Google logo

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For the occasional special logo celebrating holidays and people, see Google Doodle.
The current Google logo was launched on September 19, 2013. The major difference in comparison with the previous logo was the flattening of shadows on the lettering in line with the current layout. It was launched on October 2, 2013.

Google has had many logos since its renaming from BackRub. The current official Google logo was designed by Ruth Kedar, and is a wordmark based on the Catull typeface, an old style serif typeface designed by Gustav Jaeger for the Berthold Type Foundry in 1982.[1] The company also includes various modifications or humorous features, such as cartoon modifications of their logo for use on holidays, birthdays of famous people, and major events, such as the Olympics.[2][3] These special logos, some designed by Dennis Hwang, have become known as Google Doodles.

Google subsidiary YouTube has also featured some custom logos to highlight special events occurring on the site; these have been unofficially nicknamed "Yoodles".[citation needed]

History[edit]

In 1998, Sergey Brin created a computerized version of the Google letters using the free graphics program GIMP. The typeface was changed and an exclamation mark was added, mimicking the Yahoo! logo.[4] "There were a lot of different color iterations", says Ruth Kedar, the graphic designer who developed the now-famous logo. "We ended up with the primary colors, but instead of having the pattern go in order, we put a secondary color on the L, which brought back the idea that Google doesn't follow the rules."[5]

In 2010, the Google logo received its first major and permanent overhaul since May 31, 1999. The new logo was first previewed on November 8, 2009,[6] and was officially launched on May 6, 2010.[7] It utilises an identical typeface to the previous logo, but the "o" is distinctly more orange-colored in place of the previously more yellowish "o", as well as a much more subtle shadow rendered in a different shading style. On September 19, 2013, Google introduced a new "flat" (two-dimensional) logo with a slightly altered color palette.[8][9] On 24 May 2014 the Google logo was updated, the second 'g' has moved right one pixel and the 'l' has moved down and right one pixel.[10][11] The old 2010 Google logo is still used on some pages, such as the Google Doodles page.[12]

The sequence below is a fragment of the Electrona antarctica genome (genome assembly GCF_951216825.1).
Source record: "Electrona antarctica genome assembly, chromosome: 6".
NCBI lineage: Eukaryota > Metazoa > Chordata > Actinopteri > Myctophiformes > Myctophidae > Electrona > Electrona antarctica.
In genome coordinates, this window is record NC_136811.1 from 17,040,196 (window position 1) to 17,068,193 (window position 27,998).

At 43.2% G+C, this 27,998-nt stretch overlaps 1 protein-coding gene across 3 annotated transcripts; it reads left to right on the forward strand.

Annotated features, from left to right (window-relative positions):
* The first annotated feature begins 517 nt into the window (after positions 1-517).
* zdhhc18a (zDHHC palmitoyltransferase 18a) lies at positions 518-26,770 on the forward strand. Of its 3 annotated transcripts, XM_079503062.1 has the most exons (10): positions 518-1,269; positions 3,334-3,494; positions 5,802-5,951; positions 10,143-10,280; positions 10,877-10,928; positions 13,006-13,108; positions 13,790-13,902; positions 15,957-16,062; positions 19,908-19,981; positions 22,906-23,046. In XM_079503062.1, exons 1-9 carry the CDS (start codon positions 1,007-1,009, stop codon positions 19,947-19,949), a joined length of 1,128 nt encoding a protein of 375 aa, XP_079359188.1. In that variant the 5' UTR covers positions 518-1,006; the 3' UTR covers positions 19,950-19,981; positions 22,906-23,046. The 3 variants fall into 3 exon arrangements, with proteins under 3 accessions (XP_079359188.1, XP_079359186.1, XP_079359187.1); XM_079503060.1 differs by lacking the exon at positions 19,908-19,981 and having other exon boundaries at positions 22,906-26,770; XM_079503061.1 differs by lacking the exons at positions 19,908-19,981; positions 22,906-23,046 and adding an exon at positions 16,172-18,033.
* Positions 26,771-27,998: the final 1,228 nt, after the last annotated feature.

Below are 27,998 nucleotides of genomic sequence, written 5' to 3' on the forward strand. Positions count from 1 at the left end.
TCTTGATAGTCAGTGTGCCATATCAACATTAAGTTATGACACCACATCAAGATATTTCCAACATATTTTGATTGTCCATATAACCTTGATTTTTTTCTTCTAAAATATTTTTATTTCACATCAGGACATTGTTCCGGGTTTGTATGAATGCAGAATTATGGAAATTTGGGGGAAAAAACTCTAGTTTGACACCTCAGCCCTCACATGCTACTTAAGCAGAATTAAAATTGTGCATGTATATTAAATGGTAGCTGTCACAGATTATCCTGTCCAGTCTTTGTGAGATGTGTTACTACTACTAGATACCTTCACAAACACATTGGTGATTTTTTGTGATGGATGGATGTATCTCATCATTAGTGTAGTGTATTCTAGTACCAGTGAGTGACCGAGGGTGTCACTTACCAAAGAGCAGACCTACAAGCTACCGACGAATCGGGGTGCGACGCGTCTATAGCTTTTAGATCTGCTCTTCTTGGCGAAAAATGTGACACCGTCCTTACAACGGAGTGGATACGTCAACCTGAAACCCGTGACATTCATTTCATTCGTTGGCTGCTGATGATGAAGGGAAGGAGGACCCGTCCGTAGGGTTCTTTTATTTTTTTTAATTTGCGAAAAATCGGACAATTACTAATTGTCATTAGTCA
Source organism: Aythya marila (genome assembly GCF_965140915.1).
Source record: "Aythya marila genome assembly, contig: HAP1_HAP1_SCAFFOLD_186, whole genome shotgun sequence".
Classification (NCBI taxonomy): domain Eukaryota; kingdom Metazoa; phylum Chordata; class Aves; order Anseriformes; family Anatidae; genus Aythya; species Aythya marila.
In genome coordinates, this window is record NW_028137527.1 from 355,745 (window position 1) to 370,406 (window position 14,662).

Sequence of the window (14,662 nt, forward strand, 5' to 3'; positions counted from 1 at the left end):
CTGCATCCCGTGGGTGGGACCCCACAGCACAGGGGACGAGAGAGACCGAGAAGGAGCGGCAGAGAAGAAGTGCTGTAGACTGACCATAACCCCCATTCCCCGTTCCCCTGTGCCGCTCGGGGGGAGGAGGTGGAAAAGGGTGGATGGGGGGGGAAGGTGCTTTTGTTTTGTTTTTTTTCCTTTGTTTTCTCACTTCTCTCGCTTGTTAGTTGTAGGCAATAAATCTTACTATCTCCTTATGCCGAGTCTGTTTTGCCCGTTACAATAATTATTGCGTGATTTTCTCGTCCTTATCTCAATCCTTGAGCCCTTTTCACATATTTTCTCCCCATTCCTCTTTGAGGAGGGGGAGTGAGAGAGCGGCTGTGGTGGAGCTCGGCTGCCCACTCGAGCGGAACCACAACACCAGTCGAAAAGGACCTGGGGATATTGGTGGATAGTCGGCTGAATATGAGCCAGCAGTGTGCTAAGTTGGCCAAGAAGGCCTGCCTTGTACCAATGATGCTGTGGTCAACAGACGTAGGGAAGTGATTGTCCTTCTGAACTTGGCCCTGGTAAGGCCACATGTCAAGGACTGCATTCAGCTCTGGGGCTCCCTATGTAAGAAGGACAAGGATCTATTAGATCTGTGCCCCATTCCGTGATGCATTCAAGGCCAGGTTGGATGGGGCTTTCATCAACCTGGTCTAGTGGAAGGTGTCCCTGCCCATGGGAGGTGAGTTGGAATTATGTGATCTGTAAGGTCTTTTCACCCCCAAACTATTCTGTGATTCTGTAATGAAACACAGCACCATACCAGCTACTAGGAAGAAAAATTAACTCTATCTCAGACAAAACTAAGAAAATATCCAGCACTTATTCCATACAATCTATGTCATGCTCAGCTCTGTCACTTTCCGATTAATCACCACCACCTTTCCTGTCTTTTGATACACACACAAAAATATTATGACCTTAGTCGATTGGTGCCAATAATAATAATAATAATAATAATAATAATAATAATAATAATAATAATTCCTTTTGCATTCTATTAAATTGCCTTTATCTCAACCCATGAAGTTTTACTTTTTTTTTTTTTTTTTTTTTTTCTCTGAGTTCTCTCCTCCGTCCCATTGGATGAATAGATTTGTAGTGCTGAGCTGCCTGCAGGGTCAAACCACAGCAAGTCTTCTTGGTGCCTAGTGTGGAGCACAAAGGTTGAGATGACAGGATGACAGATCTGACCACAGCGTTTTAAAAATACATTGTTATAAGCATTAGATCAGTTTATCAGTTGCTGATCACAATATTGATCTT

Original Google logo in Baskerville Bold, from September to October 1998. 
The Google! logo used from October 1998-May 1999[citation needed] 
The Google logo from May 31, 1999 to May 5, 2010. This logo lasted for 10 years and 11 months. This is still used on the Picasa software, the Internet Explorer Gallery and some portals which are the only things to contain this logo. 
The Google logo from May 6, 2010 to September 18, 2013. The major difference in comparison with the previous logo was the reduced distance of the projected shadow behind the word "Google" and the change in color of the second "o" from yellow to orange. 

Google Doodles[edit]

Main article: Google Doodle

The first Google Doodle was in honor of the Burning Man Festival of 1998. [13][14] The doodle was designed by Larry Page and Sergey Brin to notify users of their absence in case the servers crashed. Subsequent Google Doodles were designed by an outside contractor, until Larry and Sergey asked then-intern Dennis Hwang to design a logo for Bastille Day in 2000. Hwang has been designing the Google Doodles ever since.[15][16]

[edit]

The Google logo when a background image/doodle is set on the home page. Note: This feature is deprecated.

From time to time, Google shows a special colorless logo[17] on a local homepage in recognition of a major tragedy, often for several days. The design was apparently first used on the Google Poland homepage following the air disaster that killed, among others, Polish President Lech Kaczyński in April 2010. A few days later, the logo was used in China and Hong Kong to pay respects to the victims of the Qinghai earthquake.[18]